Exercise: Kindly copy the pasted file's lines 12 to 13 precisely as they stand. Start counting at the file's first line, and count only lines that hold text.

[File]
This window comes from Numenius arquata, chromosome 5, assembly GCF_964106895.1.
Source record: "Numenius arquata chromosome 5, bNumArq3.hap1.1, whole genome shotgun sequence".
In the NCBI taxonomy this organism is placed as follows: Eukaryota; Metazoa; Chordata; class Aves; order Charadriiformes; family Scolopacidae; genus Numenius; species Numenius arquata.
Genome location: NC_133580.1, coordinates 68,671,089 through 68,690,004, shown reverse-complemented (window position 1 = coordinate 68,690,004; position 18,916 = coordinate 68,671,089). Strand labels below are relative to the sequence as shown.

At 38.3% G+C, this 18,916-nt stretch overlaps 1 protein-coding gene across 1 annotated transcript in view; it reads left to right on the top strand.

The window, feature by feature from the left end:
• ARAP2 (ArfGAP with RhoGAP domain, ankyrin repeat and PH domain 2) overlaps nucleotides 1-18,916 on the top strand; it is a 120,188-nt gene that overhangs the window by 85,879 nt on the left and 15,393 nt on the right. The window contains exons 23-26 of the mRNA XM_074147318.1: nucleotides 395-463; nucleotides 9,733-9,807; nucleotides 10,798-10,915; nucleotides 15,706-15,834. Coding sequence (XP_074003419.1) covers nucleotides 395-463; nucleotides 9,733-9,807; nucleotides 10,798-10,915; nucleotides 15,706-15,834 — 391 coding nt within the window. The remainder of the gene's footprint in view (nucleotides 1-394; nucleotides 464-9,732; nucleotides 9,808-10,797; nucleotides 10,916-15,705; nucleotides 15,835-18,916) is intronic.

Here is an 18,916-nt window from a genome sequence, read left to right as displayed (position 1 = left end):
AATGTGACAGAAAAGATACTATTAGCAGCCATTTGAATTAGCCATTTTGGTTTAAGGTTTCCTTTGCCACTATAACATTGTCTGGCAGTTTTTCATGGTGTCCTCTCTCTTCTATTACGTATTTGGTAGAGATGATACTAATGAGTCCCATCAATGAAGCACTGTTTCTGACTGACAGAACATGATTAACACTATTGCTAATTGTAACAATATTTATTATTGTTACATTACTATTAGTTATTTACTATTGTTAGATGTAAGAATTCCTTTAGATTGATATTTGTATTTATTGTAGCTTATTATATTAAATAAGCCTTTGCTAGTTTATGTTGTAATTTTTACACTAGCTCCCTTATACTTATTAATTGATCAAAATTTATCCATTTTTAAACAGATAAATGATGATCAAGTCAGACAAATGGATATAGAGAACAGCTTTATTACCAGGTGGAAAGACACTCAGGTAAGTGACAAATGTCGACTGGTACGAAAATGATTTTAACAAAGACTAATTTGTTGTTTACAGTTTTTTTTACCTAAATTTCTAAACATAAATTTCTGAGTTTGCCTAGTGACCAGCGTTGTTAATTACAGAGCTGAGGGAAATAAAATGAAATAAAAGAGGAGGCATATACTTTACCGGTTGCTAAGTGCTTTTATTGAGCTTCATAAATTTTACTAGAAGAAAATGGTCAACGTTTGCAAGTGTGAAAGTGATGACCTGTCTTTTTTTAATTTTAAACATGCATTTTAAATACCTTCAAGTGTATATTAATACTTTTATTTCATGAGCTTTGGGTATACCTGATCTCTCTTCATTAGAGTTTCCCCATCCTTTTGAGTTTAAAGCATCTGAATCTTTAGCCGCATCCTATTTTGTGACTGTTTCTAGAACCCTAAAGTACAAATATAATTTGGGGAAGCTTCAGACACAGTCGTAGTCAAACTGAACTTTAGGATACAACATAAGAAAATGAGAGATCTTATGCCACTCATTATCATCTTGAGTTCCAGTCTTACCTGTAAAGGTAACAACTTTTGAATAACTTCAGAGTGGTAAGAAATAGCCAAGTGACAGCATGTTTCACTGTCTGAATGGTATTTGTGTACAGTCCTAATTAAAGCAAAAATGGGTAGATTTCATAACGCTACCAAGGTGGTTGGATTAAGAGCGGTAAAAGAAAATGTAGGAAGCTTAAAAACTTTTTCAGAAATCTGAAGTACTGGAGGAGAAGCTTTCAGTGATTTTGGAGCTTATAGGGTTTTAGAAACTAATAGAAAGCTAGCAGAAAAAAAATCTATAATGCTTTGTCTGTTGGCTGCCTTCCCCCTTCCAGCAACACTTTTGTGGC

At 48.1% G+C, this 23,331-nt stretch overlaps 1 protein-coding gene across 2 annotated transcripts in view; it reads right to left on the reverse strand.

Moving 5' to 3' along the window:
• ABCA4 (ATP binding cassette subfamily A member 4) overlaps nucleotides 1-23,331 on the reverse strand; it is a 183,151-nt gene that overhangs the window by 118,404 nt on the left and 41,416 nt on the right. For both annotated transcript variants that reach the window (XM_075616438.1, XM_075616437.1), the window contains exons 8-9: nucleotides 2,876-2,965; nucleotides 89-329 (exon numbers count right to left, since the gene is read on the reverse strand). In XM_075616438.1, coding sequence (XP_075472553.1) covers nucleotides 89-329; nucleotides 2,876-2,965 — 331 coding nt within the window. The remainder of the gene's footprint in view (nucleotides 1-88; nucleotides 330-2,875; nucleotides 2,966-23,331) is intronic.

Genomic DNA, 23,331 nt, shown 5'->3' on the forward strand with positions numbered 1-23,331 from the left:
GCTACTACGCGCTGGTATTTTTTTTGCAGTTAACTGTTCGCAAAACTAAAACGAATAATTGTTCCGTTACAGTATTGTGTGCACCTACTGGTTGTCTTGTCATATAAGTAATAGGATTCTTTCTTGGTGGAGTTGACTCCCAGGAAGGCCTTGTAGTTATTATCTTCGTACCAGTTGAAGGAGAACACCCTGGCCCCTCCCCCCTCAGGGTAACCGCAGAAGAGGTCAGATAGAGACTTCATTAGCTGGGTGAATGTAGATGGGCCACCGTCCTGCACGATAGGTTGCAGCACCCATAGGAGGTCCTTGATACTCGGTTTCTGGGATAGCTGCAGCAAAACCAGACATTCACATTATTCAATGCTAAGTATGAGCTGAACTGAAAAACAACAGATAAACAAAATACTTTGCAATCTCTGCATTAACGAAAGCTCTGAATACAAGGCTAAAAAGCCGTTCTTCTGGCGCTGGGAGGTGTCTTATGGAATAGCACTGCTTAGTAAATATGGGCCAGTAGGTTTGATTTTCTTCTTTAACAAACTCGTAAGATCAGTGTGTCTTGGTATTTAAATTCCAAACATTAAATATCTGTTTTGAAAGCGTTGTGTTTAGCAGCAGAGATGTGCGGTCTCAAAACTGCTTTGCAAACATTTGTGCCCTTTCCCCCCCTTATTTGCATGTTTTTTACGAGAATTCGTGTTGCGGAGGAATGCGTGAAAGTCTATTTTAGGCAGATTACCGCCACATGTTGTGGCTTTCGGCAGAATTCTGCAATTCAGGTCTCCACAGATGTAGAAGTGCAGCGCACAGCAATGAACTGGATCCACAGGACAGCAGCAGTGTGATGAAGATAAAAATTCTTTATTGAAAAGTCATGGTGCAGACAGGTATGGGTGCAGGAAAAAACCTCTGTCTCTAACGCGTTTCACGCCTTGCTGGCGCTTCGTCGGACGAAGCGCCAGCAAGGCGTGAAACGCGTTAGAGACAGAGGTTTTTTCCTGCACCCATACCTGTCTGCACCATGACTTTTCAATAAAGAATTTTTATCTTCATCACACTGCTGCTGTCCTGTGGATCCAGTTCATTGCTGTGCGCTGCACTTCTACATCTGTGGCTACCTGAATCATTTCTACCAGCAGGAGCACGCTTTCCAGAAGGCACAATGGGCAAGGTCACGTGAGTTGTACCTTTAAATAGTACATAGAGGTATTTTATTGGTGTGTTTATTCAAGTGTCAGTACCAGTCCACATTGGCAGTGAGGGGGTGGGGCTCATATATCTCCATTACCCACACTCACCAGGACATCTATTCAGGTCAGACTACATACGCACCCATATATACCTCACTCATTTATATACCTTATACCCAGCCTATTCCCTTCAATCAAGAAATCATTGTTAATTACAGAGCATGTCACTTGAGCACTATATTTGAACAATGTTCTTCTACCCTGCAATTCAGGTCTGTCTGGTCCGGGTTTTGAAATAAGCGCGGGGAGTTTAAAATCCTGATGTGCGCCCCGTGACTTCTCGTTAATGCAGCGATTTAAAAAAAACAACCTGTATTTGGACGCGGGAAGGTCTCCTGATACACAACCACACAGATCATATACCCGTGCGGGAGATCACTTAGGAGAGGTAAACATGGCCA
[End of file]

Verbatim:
• ABCA4 (ATP binding cassette subfamily A member 4) overlaps nucleotides 1-23,331 on the reverse strand; it is a 183,151-nt gene that overhangs the window by 118,404 nt on the left and 41,416 nt on the right. For both annotated transcript variants that reach the window (XM_075616438.1, XM_075616437.1), the window contains exons 8-9: nucleotides 2,876-2,965; nucleotides 89-329 (exon numbers count right to left, since the gene is read on the reverse strand). In XM_075616438.1, coding sequence (XP_075472553.1) covers nucleotides 89-329; nucleotides 2,876-2,965 — 331 coding nt within the window. The remainder of the gene's footprint in view (nucleotides 1-88; nucleotides 330-2,875; nucleotides 2,966-23,331) is intronic.

Genomic DNA, 23,331 nt, shown 5'->3' on the forward strand with positions numbered 1-23,331 from the left: